Carrie Johnson

A legal defense fund for fired FBI official Andrew McCabe has more than tripled its financial goals and will soon close up shop, a spokeswoman said Monday.

McCabe's "GoFundMe" page has collected more than $537,000 from nearly 13,000 donors since it was established last week.

The former FBI deputy director was fired in March, only hours before his full law enforcement pension was set to vest on his 50th birthday.

In a statement, McCabe called the outpouring "simply overwhelming."

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Updated at 3:45 p.m. ET

A conservative group funded by billionaire brothers Charles and David Koch is turning its attention to a new front: promoting federal judges at the grass-roots level. Americans for Prosperity is willing to spend nearly $1 million to confirm judges this year. Those lifetime appointments could reshape the courts for a generation.

"The fact of the matter is that so much of what affects us in our daily lives plays out in the courtroom," said Sarah Field, the group's new vice president for judicial strategy.

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Updated at 9:20 p.m. ET

The Justice Department is suing California and two top state officials, accusing them of interfering with federal immigration efforts by passing and enforcing state laws that hinder U.S. operations against undocumented people.

The lawsuit filed late Tuesday in federal court in Sacramento, Calif., points out that the Constitution gives the U.S. government sweeping authority over immigration.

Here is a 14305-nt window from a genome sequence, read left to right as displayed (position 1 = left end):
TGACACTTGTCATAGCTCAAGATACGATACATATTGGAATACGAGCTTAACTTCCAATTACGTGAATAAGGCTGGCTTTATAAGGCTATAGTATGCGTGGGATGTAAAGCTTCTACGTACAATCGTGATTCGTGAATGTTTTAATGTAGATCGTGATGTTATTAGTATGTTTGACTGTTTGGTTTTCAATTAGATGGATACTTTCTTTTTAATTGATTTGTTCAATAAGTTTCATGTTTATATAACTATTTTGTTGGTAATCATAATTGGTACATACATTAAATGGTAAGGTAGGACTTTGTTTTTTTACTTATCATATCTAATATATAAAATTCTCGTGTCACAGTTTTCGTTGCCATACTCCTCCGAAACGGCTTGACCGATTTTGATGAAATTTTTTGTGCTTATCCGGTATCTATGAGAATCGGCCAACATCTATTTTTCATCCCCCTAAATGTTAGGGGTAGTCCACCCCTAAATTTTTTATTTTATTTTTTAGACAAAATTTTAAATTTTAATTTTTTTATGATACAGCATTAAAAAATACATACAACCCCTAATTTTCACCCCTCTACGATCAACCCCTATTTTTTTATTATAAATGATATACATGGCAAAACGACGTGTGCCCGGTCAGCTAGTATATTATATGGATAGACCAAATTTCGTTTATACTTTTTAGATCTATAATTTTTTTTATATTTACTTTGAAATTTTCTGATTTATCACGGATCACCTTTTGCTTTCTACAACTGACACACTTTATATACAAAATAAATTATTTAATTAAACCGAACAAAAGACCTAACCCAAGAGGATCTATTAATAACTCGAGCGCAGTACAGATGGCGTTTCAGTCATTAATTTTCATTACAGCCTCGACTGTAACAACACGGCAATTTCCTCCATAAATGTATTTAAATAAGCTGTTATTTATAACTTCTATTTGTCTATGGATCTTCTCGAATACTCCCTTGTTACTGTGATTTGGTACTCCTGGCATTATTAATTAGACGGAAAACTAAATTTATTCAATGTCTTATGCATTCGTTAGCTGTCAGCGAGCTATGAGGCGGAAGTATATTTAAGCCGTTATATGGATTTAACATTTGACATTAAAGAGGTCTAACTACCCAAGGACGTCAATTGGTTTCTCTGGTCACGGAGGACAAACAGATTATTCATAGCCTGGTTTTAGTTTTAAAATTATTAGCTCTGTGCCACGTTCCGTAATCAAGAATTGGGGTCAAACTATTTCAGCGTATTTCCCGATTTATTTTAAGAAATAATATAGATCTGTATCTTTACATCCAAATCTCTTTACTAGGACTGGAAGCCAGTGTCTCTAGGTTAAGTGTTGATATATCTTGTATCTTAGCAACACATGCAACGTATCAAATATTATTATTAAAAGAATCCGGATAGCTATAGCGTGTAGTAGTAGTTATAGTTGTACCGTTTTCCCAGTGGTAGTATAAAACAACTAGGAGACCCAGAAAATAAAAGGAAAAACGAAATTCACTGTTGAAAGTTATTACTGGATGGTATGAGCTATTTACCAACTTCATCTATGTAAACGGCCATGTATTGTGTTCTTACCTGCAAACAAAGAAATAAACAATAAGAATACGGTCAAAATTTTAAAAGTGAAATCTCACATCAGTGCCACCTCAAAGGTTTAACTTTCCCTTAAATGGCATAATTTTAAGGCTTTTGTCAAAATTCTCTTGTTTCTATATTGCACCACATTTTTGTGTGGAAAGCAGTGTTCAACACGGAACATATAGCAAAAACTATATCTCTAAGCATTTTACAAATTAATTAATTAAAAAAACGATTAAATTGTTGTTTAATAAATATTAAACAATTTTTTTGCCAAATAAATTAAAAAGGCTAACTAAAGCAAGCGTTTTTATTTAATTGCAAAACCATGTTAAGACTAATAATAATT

The man leading the Justice Department's investigation into Russian interference in the 2016 election has been keeping busy.

Special counsel Robert Mueller has been on the job for about nine months. But he has already charged 19 people with wrongdoing — and won guilty pleas from the president's former campaign vice chairman and his former national security adviser.

Scholars who focus on politically charged investigations that may lead into the White House have been taking note.

One of President Trump's picks for a seat on the body that sets policy used to punish 70,000 federal criminals every year has publicly called to abolish that agency, the U.S. Sentencing Commission, and has a history of making racially charged remarks about crime.

William G. Otis is a former federal prosecutor in Virginia, special counsel to former President George H.W. Bush and an adviser at the Drug Enforcement Administration. He currently serves as an adjunct professor at Georgetown University Law Center.

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